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Morelet's Crocodile Facts and Photos on this Small Crocodile from Central America

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The Morelet’s crocodile, also known as the Central American crocodile, Mexican crocodile, or Belize crocodile, has a very restricted range. It is only known from the Caribbean coasts of Mexico, Belize, and Guatemala. Its scientific name, Crocodylus moreletii, honors the French naturalist P.M.A. Morelet who first discovered the species in Mexico in 1850.

The Morelet’s crocodile is one of the smaller species of crocodile, normally attaining lengths of up to 3 meters (10 feet), although individuals of over 4 m (14 feet) have been reported. Males can grow larger than females. Morelet’s crocodiles mostly inhabit freshwater ponds, springs, and rivers, but also live in brackish water coastal areas, where their distribution overlaps with that of the larger American crocodile (Crocodylus acutus). The two species sometimes interbreed to produce hybrids.

Morelet’s crocodiles utilize a wide range of prey items, which expands as they grow older and larger. Juveniles feed mostly on snails, insects, and other small invertebrates, while adults also consume fish, reptiles (including turtles and smaller crocodiles), birds, small mammals, and carrion. They generally avoid humans and are not considered particularly dangerous, but larger individuals may attack if provoked, particularly if their young are threatened. Like other crocodiles and alligators, Morelet’s crocodiles often bask with their mouths open, but this gaping is a means of regulating their body temperature, not a threat.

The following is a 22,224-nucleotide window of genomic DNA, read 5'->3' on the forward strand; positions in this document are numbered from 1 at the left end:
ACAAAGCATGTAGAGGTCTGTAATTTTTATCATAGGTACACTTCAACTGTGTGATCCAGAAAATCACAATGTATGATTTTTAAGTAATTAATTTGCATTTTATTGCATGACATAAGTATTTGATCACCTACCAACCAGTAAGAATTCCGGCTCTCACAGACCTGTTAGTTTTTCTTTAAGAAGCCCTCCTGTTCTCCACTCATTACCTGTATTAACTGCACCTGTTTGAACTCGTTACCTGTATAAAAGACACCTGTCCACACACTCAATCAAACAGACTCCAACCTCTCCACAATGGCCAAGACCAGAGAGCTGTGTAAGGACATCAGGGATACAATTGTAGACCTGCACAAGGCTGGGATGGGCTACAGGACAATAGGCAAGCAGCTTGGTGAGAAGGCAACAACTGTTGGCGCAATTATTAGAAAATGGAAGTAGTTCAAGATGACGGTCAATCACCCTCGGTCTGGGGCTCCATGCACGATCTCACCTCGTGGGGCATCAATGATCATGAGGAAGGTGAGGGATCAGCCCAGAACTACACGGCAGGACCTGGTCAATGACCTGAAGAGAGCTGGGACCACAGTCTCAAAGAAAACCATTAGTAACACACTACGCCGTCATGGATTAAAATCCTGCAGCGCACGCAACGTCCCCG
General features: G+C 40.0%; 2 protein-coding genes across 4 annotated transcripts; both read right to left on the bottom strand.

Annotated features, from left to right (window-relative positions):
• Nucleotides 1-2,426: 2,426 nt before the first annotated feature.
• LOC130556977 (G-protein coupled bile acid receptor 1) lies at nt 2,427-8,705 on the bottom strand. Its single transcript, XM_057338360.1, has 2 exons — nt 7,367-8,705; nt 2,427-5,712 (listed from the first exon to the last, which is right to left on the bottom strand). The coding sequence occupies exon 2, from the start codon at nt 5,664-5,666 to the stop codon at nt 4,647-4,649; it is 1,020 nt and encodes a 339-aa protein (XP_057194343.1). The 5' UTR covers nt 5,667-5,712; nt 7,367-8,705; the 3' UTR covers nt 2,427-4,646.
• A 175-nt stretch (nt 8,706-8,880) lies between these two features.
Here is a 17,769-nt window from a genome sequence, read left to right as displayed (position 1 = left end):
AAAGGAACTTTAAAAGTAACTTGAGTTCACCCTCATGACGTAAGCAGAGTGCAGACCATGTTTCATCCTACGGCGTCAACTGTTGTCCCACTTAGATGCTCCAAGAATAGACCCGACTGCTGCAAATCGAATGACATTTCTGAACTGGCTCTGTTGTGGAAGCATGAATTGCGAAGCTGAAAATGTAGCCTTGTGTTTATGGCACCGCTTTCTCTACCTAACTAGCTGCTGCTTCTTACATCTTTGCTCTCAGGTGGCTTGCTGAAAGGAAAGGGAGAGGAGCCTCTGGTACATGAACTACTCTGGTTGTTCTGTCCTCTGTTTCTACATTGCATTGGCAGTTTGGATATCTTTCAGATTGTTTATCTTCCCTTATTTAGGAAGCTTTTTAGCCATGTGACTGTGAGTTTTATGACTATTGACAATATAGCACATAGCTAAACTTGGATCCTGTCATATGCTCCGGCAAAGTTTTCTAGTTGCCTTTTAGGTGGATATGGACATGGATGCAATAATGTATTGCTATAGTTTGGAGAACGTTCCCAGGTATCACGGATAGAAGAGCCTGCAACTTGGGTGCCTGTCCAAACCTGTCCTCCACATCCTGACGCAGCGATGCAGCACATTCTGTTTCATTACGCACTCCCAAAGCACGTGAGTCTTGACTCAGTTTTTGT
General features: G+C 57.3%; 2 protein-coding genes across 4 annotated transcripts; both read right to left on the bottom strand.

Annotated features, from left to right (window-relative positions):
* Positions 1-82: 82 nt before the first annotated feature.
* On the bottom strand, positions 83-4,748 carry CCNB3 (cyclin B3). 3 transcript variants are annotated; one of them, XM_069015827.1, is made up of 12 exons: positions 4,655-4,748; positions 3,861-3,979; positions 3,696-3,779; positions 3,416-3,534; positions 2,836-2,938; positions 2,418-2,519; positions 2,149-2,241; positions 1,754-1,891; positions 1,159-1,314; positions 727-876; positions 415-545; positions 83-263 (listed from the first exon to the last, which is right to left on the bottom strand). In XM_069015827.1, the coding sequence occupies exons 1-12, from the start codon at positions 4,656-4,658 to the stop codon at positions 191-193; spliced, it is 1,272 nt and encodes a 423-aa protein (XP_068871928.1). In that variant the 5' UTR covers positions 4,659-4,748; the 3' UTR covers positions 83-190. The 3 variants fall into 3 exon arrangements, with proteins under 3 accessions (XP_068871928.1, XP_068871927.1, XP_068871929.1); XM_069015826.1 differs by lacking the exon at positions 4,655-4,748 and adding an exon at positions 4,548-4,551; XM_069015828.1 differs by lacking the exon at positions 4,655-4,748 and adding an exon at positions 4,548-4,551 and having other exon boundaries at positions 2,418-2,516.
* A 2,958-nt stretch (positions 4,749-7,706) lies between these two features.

Morelet’s crocodiles, Crocodylus moreletii, are similar in appearance to American crocodiles, Crocodylus acutus, and were confused with both the American and Cuban crocodile, Crocodylus rhombifer, until 1924 when they were confirmed as a separate species. The snout, in adults, is broader than that of the American crocodile, although not as broad and rounded as the snout of the American alligator, Alligator mississippiensis. Confusingly, residents of the Yucatan region often refer to Morelet’s crocodiles as “alligators.” An obvious distinguishing feature is that in crocodiles the fourth tooth on both sides of the lower jaw protrudes outside the snout when the mouth is closed. (Also, alligators do not occur south of Texas.) Morelet’s crocodiles are a slightly darker shade of gray-brown than American crocodiles, and have darker bands and spots on the body and tail. Morelet’s crocodiles are heavily scaled on the neck, but lack sub-dermal scales or osteoderms on the belly. The absence of bony plates in the belly skin of Morelet’s crocodiles makes the skin particularly valuable and increases the attractiveness of this species to poachers.

Poaching for hides greatly reduced numbers of Morelet’s crocodiles, particularly in the 1940s-1950s. The species was considered endangered, but has rebounded due to better enforcement of wildlife protection laws and to captive breeding and release programs. Morelet’s crocodiles are currently listed by the IUCN as Lower Risk / conservation dependent, and are listed on schedule 1 of the CITES agreement. Hides are now being produced by commercial farming operations in Mexico, but poaching continues to be a problem throughout the region. A greater threat is habitat destruction and increased human visitation to crocodile habitats, both of which are accelerating.